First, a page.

A judge had bad news for an evangelist seeking tax write-offs as he spread the word of God.
Devout Catholic Robert Oliveri spent almost $40,000 as he crisscrossed the country and paid for meals and gifts to strangers and acquaintances in his evangelical activities, a Tax Court judge said the expenses didn’t count as tax deductible contributions to charity.
Oliveri had wanted to deduct expenses including generous tips to restaurant servers. ‘For the expense to be deductible, the charity, rather than the taxpayer, must receive the primary benefit,’ the judge wrote.
Oliveri had wanted to deduct expenses including generous tips to restaurant servers, and private planes he flew in as he spread the gospel in states including Colorado, Florida, Texas and North Carolina.
Donations to religious organizations are typically deductible, but Judge John Colvin ruled last week that Oliveri’s 2012 expenses didn’t qualify because he was also personally benefiting from the purchase of meals, flights, phone and internet service. “For the expense to be deductible, the charity, rather than the taxpayer, must receive the primary benefit,” the judge wrote.
After more than 26 years with the U.S. Air Force, Oliveri retired from the service in 1986 and became very active in the Catholic Church.
Oliveri’s goal since 1987 has been spreading the teachings of the Catholic Church with just about anyone he can meet, the decision said.
Oliveri always wears “a large and visible” crucifix and spread teachings in his “random interactions with members of the general public.” That means he “evangelizes people he happens to see when he engages in otherwise personal activities, such as when he eats in restaurants, travels, and pilots private planes,” the decision said.
Robert Oliveri ‘evangelizes people he happens to see when he engages in otherwise personal activities, such as when he eats in restaurants, travels, and pilots private planes,’ the decision said.
The Annapolis, Md.-area resident paid for people’s meals and coffee, often leaving generous tips. He testified he did that on the hope his waiters would think “God cares for them and they’re very special.” He also gave Christmas ornaments, books and videos to the people he evangelized, and a $500 Bass Pro Shops gift card for a retired police officer.
Oliveri cofounded a nonprofit group called Brothers and Sisters of the Divine Mercy in 1987, but the judge said there wasn’t any evidence the Catholic Church “recognized or had any formal relationship” with Oliveri’s spiritual counseling organization.
Oliveri’s lawyer, Nancy Ortmeyer Kuhn, told MarketWatch her client’s organization was “affiliated loosely with the Catholic Church.”
As Oliveri prepared his 2012 taxes, he said his expenses counted as $39,979 in charitable contributions for the Brothers and Sisters of the Divine Mercy and the Catholic Church, including $15,082 for small plane rentals, which Oliveri categorized as “Evangelization: Christian Outreach.” Oliveri testified he liked flying, but it wasn’t “for [his] personal use at all…It’s all for my work for God.”
Oliveri argued the IRS was interfering with his First Amendment right to freely exercise his religion.
The IRS disagreed.
Usually, taxpayer contributions to religious causes don’t turn into court fights. Americans donated a record $410 billion to charitable causes in 2017 and, far and away, religious causes were the most popular, according to Giving USA. More than $127 billion went religious organizations, with educational causes coming a distant second, racking up nearly $59 billion.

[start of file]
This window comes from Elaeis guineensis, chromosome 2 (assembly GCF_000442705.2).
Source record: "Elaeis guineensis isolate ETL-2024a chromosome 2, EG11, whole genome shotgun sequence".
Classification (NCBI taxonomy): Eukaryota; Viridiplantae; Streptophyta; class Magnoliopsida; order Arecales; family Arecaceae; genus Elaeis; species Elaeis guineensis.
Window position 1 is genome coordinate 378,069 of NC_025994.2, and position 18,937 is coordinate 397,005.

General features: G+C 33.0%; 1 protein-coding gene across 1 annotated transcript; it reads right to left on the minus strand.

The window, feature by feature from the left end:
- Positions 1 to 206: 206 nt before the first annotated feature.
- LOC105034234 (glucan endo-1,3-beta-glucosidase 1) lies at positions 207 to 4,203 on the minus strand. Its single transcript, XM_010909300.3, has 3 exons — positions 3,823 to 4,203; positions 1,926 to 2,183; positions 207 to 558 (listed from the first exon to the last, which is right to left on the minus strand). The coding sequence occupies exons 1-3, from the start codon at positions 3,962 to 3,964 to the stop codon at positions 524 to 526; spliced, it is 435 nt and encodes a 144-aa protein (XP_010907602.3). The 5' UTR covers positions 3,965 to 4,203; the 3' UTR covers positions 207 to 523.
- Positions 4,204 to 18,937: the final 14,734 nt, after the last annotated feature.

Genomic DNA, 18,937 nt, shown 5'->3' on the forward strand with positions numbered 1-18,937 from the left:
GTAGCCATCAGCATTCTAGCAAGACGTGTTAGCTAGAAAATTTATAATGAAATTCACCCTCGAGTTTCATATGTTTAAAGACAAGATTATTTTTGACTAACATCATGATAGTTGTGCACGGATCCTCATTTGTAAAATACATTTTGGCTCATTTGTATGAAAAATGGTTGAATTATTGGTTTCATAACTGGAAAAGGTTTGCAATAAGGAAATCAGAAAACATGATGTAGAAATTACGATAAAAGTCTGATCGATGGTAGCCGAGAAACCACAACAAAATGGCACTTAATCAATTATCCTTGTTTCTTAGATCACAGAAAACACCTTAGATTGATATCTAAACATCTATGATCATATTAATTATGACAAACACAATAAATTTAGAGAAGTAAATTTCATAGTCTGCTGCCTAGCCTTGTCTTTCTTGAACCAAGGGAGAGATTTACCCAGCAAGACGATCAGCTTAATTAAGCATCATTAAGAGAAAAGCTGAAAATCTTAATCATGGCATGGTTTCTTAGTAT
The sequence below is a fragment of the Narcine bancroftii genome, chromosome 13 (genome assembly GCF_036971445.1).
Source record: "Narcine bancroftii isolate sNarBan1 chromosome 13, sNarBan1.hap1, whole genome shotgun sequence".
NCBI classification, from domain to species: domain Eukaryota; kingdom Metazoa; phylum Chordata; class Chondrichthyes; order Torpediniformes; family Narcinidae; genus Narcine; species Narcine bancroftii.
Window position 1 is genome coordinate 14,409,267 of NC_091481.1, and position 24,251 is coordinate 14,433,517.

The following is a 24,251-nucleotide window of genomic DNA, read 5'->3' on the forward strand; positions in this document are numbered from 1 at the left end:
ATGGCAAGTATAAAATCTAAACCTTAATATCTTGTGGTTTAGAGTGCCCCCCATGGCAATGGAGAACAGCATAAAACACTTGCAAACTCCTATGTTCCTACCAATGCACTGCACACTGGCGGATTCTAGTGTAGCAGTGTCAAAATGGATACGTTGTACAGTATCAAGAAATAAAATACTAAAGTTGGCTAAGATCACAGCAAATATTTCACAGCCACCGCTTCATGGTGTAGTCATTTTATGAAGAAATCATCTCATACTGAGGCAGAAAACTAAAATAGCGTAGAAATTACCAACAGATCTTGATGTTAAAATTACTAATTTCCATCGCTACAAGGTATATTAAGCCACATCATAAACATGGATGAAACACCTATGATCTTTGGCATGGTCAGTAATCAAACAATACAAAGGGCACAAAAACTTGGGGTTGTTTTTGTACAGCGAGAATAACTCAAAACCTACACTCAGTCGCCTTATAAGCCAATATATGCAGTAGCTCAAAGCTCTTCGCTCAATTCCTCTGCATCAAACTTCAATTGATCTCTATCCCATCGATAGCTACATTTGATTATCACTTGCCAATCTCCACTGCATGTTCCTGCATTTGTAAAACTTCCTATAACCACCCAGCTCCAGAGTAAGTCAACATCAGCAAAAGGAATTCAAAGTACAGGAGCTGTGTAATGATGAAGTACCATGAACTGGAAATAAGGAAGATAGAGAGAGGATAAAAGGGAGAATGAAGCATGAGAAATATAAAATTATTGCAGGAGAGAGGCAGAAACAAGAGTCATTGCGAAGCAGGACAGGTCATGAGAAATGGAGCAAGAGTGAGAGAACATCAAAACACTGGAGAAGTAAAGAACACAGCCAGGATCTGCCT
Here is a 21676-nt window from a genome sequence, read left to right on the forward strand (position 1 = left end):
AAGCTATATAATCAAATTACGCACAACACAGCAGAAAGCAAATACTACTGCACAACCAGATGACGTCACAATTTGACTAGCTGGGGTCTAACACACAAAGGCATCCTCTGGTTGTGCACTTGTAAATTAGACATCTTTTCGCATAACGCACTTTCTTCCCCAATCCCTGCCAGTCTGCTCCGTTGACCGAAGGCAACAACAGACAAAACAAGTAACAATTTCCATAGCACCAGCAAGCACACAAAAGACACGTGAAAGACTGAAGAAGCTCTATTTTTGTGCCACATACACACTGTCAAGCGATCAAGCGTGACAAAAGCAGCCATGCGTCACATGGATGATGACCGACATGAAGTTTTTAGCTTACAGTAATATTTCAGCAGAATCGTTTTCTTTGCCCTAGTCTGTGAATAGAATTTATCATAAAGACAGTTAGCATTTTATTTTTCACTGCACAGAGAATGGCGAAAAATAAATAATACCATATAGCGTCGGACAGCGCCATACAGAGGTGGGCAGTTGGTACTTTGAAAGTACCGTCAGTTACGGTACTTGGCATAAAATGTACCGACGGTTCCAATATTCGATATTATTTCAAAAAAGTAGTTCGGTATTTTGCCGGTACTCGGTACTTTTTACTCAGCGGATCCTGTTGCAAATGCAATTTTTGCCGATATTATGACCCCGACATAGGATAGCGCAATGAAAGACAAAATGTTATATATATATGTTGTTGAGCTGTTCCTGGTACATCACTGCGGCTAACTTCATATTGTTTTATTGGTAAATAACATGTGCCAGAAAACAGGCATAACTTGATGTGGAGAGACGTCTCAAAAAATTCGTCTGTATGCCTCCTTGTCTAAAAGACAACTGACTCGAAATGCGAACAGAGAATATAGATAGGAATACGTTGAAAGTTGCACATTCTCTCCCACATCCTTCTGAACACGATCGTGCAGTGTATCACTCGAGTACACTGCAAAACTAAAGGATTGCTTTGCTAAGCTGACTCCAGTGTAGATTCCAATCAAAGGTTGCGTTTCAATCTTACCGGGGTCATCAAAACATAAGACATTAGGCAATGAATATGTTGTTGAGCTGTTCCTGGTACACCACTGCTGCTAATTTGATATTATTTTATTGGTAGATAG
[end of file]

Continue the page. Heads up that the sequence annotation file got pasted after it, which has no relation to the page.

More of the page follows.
The evangelist testified that he wants people to know that ‘God cares for them and they’re very special.’ He gave away ornaments, books and videos, and even a $500 Bass Pro Shops gift card.
But tax issues and religious views can collide from time to time. For instance, National Taxpayer Advocate Nina Olson, a watchdog within the IRS, is now worried current tax rules are treating the Amish unfairly.
The Amish believe in caring for their own without the help of Social Security payments, and because they aren’t taxed for Social Security, they don’t have Social Security numbers. Olson said the Amish could wrongly miss out on a child tax credit because they do not have the requisite Social Security numbers. “This requirement is a tax on religious beliefs,” Olson wrote.
Oliveri complained that blocking the deductions would burden his right to exercise his faith because no tax write-off ultimately meant less money to evangelize. Colvin disagreed and pointed to a 1989 Supreme Court case on Church of Scientology donations, which said there was a “broad public interest in maintaining a sound tax system.”
Kuhn said she was disappointed in the decision, but didn’t know what the next steps would be on this “fairly unique” case.
She hadn’t talked to Oliveri yet. He was returning from an evangelizing trip in Virginia, she added.
Kuhn said the judge was presuming there should have been some coordination and oversight between Oliveri and a larger, established religious organization for the costs to be deemed deductible.
“Clearly, this infringes on Mr. Oliveri’s religious freedom,” she said. “He should be free to practice his religion without being associated with a large religious entity,” Kuhn said.
The IRS “generally doesn’t comment on pending litigation,” a spokesman told MarketWatch.
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